KUALA LUMPUR, March 26 — Behavioural research company SCL Group denied today a report claiming that Barisan Nasional (BN) was using its “big data” services for the upcoming 14th general elections.
SCL’s South-east Asia head Azrin Zizal said his company — which, according to its website, uses “advanced data analytics” to identify voters — has not done any election work in Malaysia before and that local political parties have yet to engage it for the next general elections.
“We are new to the region,” Azrin, whose office is in Kuala Lumpur, told Malay Mail Online.
“At the moment, we spend most time meeting people to introduce our range of services and expertise. We hope to start building local expertise, especially in the area of data analytics soon.
“We speak to everyone who has a need for data-driven strategies and those businesses that have an appetite towards expanding into the US or Europe. Those that we speak to includes banks, GLCs (government-linked corporations), as well as research firms where we can add value to their own range of expertise,” he added.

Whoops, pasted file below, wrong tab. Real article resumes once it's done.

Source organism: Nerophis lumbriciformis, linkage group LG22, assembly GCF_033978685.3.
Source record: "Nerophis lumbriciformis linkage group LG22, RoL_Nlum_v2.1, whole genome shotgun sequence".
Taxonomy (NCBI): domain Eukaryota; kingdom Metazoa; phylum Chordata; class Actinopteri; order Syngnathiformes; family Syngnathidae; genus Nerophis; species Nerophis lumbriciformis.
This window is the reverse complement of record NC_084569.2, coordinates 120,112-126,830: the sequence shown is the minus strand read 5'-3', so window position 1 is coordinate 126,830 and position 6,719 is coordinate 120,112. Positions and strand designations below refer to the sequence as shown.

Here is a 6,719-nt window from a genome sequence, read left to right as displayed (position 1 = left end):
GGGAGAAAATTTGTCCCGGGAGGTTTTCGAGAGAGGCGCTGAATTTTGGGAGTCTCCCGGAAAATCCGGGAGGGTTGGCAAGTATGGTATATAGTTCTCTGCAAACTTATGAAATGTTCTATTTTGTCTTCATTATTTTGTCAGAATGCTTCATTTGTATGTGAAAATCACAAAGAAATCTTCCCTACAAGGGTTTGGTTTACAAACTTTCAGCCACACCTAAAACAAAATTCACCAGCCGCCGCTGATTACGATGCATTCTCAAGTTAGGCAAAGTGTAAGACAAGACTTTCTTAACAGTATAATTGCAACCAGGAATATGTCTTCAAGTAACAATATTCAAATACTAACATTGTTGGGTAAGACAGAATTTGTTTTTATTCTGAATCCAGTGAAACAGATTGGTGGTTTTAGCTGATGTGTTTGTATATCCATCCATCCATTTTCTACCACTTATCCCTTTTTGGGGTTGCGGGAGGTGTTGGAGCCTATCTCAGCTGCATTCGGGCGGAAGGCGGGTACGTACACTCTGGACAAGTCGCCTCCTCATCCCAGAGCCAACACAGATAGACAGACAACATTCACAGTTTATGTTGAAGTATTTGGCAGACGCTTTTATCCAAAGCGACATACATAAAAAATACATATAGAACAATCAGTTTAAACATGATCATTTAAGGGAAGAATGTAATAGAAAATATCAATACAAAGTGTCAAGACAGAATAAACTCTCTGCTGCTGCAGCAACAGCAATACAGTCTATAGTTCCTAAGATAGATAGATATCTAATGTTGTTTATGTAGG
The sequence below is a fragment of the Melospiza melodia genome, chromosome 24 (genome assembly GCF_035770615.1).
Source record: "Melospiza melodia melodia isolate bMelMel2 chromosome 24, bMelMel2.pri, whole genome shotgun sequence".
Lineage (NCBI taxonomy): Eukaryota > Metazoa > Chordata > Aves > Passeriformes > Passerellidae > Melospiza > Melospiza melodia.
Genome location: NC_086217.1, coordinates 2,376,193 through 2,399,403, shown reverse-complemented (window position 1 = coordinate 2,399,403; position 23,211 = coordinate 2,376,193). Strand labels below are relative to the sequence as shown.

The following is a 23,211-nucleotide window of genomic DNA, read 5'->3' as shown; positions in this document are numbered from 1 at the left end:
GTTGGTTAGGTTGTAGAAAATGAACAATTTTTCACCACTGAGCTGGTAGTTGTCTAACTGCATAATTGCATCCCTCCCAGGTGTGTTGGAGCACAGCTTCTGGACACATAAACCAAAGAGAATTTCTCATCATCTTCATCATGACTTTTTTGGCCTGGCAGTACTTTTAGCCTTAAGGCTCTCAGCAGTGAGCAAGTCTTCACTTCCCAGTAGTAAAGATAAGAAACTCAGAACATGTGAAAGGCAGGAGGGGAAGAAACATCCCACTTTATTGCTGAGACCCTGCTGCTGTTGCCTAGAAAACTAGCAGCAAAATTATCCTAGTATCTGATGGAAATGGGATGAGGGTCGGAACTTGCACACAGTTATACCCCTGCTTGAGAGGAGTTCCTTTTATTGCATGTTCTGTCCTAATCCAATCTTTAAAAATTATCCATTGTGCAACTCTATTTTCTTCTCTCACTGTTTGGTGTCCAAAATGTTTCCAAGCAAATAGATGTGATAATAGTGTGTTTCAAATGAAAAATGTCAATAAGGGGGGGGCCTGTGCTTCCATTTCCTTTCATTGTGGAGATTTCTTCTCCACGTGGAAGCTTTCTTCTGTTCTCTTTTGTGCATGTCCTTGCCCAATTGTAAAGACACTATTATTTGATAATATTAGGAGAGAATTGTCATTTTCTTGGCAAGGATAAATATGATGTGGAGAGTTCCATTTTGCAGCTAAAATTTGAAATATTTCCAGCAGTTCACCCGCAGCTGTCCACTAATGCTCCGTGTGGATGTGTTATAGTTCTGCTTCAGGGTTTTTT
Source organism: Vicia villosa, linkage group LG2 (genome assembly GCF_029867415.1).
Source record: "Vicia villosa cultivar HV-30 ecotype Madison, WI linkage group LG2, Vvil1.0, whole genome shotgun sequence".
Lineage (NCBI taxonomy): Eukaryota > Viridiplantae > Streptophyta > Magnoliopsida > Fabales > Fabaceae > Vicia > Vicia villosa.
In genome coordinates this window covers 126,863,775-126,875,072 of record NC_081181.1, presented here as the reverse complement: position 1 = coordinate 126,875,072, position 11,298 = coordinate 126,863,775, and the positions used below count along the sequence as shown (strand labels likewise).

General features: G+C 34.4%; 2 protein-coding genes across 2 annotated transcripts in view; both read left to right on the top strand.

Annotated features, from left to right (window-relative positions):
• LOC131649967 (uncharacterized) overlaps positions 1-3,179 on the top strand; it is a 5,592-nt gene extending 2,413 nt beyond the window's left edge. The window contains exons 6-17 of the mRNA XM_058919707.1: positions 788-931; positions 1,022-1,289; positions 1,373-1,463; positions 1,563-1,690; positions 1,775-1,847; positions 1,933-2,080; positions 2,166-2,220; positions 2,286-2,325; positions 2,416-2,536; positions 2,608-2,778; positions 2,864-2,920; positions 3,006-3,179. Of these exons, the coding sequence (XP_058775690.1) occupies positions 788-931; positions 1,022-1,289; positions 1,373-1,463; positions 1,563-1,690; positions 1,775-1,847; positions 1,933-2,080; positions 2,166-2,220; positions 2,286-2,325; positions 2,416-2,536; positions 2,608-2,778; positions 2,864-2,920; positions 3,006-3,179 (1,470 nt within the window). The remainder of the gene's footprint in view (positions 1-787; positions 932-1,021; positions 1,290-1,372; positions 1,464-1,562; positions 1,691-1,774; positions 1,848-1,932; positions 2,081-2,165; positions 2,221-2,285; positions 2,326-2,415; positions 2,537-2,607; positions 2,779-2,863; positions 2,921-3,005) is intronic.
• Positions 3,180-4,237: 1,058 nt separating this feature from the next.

In a report Friday, London-based whistleblowing site Sarawak Report claimed that the ruling BN was employing controversial and expensive “big data” tactics to swing voters in the next election.
SCL’s offshoot, Cambridge Analytica, has reportedly claimed to have helped Donald Trump win the US presidency by collecting huge amounts of personal data on voters, from basic details to the TV programmes they watch or food they eat, to determine their personalities, or “psychographic” profiles.
SCL’s website claims that it has a “formidable track record” in delivering electoral success, providing services such as “behavioural microtargeting” in which “advanced data analytics” is used to identify voters who share demographics, political beliefs and lifestyle so that unique messages can be designed to appeal to them.
The UK-based company also does communications work in commercial, social and defence fields.
In a report last month, UK paper The Guardian cited propaganda specialist Emma Briant as saying in her 2015 book that SCL specialised in changing the behaviour of large groups.
Paul-Olivier Dehaye, a Swiss mathematician and data activist who has reportedly been investigating Cambridge Analytica and SCL for more than a year, told The Guardian that Cambridge Analytica’s purported database on the American electorate was “potentially very scary,” questioning if the information could be used to manipulate people or to foment conflict between communities.